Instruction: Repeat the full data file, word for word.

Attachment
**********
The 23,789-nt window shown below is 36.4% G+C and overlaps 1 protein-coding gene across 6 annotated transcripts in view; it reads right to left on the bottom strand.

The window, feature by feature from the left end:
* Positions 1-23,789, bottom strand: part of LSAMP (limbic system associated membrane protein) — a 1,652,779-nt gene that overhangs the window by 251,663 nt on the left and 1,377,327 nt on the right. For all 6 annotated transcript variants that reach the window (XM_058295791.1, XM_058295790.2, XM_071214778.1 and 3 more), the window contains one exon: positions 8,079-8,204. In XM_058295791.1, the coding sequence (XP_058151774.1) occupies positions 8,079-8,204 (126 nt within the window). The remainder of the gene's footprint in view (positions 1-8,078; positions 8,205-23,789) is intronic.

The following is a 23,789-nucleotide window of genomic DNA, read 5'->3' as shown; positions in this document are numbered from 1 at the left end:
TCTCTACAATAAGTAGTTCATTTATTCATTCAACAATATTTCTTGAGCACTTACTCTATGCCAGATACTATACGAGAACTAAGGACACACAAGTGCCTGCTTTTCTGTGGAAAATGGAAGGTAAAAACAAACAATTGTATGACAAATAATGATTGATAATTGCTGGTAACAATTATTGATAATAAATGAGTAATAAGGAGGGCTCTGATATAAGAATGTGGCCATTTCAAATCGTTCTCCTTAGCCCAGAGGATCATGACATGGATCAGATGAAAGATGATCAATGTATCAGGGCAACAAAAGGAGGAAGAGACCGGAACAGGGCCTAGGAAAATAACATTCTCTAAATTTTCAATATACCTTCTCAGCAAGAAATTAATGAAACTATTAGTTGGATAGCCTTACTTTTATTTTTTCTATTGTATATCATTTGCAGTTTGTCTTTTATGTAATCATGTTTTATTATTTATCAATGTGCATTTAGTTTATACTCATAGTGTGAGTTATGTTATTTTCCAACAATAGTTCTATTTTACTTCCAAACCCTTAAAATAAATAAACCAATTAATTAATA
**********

The 23,789-nt window shown below is 36.4% G+C and overlaps 1 protein-coding gene across 6 annotated transcripts in view; it reads right to left on the bottom strand.

The window, feature by feature from the left end:
* Positions 1-23,789, bottom strand: part of LSAMP (limbic system associated membrane protein) — a 1,652,779-nt gene that overhangs the window by 251,663 nt on the left and 1,377,327 nt on the right. For all 6 annotated transcript variants that reach the window (XM_058295791.1, XM_058295790.2, XM_071214778.1 and 3 more), the window contains one exon: positions 8,079-8,204. In XM_058295791.1, the coding sequence (XP_058151774.1) occupies positions 8,079-8,204 (126 nt within the window). The remainder of the gene's footprint in view (positions 1-8,078; positions 8,205-23,789) is intronic.

The following is a 23,789-nucleotide window of genomic DNA, read 5'->3' as shown; positions in this document are numbered from 1 at the left end:
TCTCTACAATAAGTAGTTCATTTATTCATTCAACAATATTTCTTGAGCACTTACTCTATGCCAGATACTATACGAGAACTAAGGACACACAAGTGCCTGCTTTTCTGTGGAAAATGGAAGGTAAAAACAAACAATTGTATGACAAATAATGATTGATAATTGCTGGTAACAATTATTGATAATAAATGAGTAATAAGGAGGGCTCTGATATAAGAATGTGGCCATTTCAAATCGTTCTCCTTAGCCCAGAGGATCATGACATGGATCAGATGAAAGATGATCAATGTATCAGGGCAACAAAAGGAGGAAGAGACCGGAACAGGGCCTAGGAAAATAACATTCTCTAAATTTTCAATATACCTTCTCAGCAAGAAATTAATGAAACTATTAGTTGGATAGCCTTACTTTTATTTTTTCTATTGTATATCATTTGCAGTTTGTCTTTTATGTAATCATGTTTTATTATTTATCAATGTGCATTTAGTTTATACTCATAGTGTGAGTTATGTTATTTTCCAACAATAGTTCTATTTTACTTCCAAACCCTTAAAATAAATAAACCAATTAATTAATA